Regarding your speculations about smoking and cancer, no doubt Vitamin D nutrition are factors there, far more so than most would guess today. But when you look at a healthy pair of longs, all that really soft pink tissue… I also can’t imagine that tar and the gazillion chemicals in cigs are very good for it either! What the biggest “cause” of the cancer is… I’m open to debate.

    As an aside… your recent post led to me commenting that we had that in common, and now I see another — I too started out with a love of physics and cosmology, in my case leading to starting up at Univ. of Rochester as an Astrophysics major… only to ditch it after one year… and eventually majoring in philosophy instead. I have no regrets on that decision. :-)

    • Thomas Stone on December 31, 2009 at 17:13

      Typed too fast… my reference to the earlier post… I meant your Christmas time Pink Floyd one.

      • Richard Nikoley on December 31, 2009 at 17:48

        Maybe let me see what I can come up with tonight. I’m gonna have to think. Ah, I have and idea, not PF, but very classic and rare.

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  16. Tina on May 5, 2010 at 14:44

    Very informative, thank you. How much vitamin D would you recommend one take per day, or do we need a blood test to tell us where we’re at?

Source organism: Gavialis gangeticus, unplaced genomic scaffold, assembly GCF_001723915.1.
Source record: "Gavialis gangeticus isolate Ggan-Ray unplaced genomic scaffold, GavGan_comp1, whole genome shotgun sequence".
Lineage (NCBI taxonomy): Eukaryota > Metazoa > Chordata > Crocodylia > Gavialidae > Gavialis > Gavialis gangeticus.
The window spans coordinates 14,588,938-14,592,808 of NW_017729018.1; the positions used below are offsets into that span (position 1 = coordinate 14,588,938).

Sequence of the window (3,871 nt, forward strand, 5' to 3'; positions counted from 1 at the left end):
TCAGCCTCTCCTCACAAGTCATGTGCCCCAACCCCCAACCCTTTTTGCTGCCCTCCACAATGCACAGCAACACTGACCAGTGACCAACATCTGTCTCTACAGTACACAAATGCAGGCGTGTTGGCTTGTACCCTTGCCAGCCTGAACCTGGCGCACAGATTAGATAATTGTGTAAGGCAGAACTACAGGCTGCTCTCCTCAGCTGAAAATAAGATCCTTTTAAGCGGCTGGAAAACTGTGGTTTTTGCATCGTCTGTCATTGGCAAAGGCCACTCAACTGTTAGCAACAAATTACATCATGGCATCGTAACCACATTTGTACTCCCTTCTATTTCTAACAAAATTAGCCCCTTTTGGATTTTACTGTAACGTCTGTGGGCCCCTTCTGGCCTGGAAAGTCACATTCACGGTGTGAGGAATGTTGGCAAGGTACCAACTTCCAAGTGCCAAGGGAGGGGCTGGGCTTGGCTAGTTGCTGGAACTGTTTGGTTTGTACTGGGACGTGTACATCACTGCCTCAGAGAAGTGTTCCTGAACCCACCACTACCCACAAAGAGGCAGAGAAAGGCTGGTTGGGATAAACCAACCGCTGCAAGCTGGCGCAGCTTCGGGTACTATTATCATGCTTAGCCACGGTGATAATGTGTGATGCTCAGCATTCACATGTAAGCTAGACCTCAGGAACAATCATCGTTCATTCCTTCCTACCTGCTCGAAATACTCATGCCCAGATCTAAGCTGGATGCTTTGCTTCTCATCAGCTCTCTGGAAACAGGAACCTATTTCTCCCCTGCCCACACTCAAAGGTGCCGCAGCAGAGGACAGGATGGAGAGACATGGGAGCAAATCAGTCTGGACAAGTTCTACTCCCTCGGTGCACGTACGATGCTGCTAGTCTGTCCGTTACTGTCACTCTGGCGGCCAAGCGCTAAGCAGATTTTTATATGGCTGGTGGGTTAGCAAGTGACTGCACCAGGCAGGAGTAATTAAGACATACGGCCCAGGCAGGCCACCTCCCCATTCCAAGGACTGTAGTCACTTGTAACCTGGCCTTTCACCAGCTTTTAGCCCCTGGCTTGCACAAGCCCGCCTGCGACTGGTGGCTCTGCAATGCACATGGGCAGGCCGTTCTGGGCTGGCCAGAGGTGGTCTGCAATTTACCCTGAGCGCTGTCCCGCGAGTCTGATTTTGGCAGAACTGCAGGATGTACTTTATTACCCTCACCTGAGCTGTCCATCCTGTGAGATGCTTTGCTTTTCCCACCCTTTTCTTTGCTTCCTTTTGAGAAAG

• Richard Nikoley on May 5, 2010 at 15:33

      Best to have a test for 25-OH-D with a target of 50-80. Failing that, 2k IU of D3 per day as a minimum would be helpful. I take 6K and stay around 80 ng/ml, but everyone seems to respond differently.

      Most of the D researchers out there say that upwards of 10,000 IU daily is safe.

  17. Laurie D. on May 5, 2010 at 16:27

    I, too, take 6000 IU per day (gel tablets) unless I am going to be in full sun for a good part of the day. I’ve had my levels tested twice (once by Grassroots and every 6 months here on out) so far. One was 79, the other 80. I will probably cut back to 2000 during the summer, since I tend to be outside a lot then. I haven’t had a cold in a year; no other illnesses either. My mother died of breast cancer and my sister has colon cancer. I’m not taking any chances. As soon as I read the GrassrootsHealth info last summer, I started taking 6000 IU. My sister is on her third round of chemo – I showed her the exact same data from Grassroots and explained (I am an anatomy/physiology teacher). I convinced her to start taking 6000 IU and gave her lots of research to take to her doctor, including one that showed that Vitamin D supplementation augmented chemotherapy. His reply was that he didn’t like supplements. Ass. She’s still taking them.

  18. Lute Nikoley on May 5, 2010 at 21:09

    I used to take 6K, my last blood test had me at 90 for D. I cut back to 4K I.U.